The tomb of Mir Tijarah, the chief purveyor (Tajarah) of Sultan Hamid ud-Din of Hansi, is also an important monument in the complex. Mir Ali or Alam was Jamal-ud-disciple Din’s and is said to have built his teacher’s tomb. However, due to his early death, he was entombed here. Other monuments in the complex include Begum Skinner’s twin tombs and four chhatries known as Char Diwan and Ek Diwan.
Rakhi Garhi (Archeological Mound)
rakhigarhipot Rakhigarhi is about to rewrite our civilization’s 5000-year history. Recent excavations at Rakhi Garhi in Haryana’s Hissar district may have pushed the civilization’s history back over a thousand years. Rakhigarhi is located on the bank of the now-dry Saraswati river, which could alter popular perceptions of the Indus Valley civilization. The discoveries at Rakhigarhi, the largest Indus Valley site after Mohenjodaro, have piqued the interest of archaeologists and historians. Senior archaeologists believe that this is no ordinary Harappan site and that it is the most important of all Indian archaeological sites. The uncovered clues may provide answers to previously unanswered questions. Rakhigarhi discoveries have already revealed new civilization contours.
The site’s area and dimensions are much larger than archaeologists Raymond and Bridget Allchin and J M Kenyer estimated. It is the largest in the country at 224 hectares. Rakhi Garhi rivals Harappa and Mohenjodaro on every level, including size, dimensions, strategic location, and unique significance of the settlement. At Rakhi Garhi, three layers of Indus Valley civilization have been discovered: Early, Mature, and Late. What has been discovered thus far suggests that the Rakhi Garhi settlement witnessed all three phases.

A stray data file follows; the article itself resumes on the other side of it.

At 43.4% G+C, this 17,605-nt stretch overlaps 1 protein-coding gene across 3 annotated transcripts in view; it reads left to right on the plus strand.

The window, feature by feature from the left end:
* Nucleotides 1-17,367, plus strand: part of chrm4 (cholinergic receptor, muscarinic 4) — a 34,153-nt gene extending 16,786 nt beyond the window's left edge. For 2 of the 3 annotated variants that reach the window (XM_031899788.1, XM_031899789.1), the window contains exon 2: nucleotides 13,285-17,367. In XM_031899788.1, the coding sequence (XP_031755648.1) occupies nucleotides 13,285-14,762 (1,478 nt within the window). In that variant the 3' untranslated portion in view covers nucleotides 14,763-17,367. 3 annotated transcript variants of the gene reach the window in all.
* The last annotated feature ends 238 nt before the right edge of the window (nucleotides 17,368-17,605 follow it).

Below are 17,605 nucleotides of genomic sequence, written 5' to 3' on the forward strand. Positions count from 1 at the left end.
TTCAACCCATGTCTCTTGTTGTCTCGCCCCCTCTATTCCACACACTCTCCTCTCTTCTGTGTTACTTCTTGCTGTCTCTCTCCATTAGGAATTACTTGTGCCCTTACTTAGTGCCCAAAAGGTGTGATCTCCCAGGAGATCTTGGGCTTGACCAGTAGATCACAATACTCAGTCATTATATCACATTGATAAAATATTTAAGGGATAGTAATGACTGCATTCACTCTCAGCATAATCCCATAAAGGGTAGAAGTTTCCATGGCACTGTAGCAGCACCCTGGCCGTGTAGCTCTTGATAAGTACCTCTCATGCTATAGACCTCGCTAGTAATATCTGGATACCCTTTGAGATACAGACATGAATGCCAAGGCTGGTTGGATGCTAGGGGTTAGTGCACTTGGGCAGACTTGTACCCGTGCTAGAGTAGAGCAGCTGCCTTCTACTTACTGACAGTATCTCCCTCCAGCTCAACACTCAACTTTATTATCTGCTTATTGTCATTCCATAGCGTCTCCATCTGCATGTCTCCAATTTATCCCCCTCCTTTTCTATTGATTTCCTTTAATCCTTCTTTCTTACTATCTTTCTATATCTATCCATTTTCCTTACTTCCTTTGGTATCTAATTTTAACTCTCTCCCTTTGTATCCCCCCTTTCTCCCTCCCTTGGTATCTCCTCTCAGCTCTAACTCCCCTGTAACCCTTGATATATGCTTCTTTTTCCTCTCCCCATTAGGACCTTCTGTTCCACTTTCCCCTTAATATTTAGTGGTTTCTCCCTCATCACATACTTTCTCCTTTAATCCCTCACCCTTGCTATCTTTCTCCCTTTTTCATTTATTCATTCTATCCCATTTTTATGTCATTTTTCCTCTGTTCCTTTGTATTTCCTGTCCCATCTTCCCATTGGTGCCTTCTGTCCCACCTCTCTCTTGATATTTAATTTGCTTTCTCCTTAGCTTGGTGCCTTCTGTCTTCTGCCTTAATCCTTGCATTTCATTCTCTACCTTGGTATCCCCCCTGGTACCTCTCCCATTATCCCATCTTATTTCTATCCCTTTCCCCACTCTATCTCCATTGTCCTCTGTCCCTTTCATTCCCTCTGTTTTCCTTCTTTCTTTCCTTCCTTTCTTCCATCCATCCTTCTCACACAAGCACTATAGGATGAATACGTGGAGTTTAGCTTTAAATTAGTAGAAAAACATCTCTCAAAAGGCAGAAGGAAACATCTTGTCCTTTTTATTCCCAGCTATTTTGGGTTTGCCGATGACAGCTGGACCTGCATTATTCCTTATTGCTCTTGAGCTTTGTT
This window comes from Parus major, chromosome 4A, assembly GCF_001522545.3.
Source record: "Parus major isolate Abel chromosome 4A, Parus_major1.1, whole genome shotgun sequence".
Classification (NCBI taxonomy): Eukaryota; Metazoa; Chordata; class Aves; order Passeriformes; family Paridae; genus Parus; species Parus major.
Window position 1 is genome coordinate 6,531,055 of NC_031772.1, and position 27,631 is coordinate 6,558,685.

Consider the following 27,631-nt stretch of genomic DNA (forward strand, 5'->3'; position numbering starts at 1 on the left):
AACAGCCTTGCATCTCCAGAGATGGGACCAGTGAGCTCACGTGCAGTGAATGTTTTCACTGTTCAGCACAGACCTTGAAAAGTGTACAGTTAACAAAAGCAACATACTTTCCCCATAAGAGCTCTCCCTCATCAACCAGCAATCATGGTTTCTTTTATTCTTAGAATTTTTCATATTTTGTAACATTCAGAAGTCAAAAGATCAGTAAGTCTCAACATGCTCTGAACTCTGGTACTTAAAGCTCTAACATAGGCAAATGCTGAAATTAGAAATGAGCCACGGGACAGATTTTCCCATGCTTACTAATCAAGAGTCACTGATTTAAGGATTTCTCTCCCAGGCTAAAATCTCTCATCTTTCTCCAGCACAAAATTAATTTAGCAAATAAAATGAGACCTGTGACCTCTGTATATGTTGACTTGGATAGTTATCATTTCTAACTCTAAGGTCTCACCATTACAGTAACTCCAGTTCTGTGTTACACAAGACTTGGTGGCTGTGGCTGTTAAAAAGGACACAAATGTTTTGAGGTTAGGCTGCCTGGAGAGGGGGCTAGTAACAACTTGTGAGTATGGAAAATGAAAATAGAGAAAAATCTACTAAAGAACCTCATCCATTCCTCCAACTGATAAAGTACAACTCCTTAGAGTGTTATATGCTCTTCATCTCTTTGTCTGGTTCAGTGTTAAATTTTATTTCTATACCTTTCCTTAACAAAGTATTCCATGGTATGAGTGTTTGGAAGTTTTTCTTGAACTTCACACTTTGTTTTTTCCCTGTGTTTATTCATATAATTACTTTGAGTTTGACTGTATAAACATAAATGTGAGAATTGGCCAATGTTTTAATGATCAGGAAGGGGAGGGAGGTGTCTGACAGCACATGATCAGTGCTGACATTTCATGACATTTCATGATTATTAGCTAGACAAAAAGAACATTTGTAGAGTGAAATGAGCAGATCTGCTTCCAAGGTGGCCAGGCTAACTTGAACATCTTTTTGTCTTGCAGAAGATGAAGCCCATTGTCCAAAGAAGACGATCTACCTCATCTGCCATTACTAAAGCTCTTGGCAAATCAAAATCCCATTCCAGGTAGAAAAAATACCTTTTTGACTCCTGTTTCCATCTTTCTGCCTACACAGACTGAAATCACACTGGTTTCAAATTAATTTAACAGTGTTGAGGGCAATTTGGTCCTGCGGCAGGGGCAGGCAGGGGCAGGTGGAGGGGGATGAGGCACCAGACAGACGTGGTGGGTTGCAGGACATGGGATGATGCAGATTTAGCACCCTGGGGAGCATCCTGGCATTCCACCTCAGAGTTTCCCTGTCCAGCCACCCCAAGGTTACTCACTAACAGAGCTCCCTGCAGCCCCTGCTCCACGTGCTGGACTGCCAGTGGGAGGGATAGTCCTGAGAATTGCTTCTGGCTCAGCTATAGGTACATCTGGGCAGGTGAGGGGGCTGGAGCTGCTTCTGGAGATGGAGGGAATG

Hakra Ware trick deposits can be found on the site (typical of settlements dating back before the early phases of Indus Valley). Artifacts from the Harappan period, both early and mature. The strong presence of the Hakra Ware culture begs the question, “Did the Indus civilization arrive later than recorded?” The Hakra and Early phases are separated by over 500-600 years, and the Hakra people are thought to be the earliest Indus inhabitants. Although carbon-14 dating results are still pending, based on the thick layers of Hakra Ware at Rakhi Garhi, it is thought that the site dates from around 2500 BC to 3000 BC. This extends the history of the Indus Valley civilization by a thousand years or more.
Best Time to Visit Hisar
Winter, between the months of October and March, is the best time to visit Hisar.
How to Reach Hisar
Hisar is 212 metres above mean sea level, with a latitude of 29.17 degrees north and a longitude of 75.72 degrees east.
Domestic and international flights are accessible to and from Delhi’s Indira Gandhi Airport.
On National Highway No. 9, Hisar is roughly 170 kilometres from New Delhi. Every 15 minutes, buses depart from the Inter State Bus Terminus (ISBT) in New Delhi towards Hisar via Bhadurgarh-Rohtak.
Hisar is shown on a railway map with a broad gauze line connecting Delhi/New Delhi railway station to Rohtak- Bhiwani and afterwards to various Punjab towns.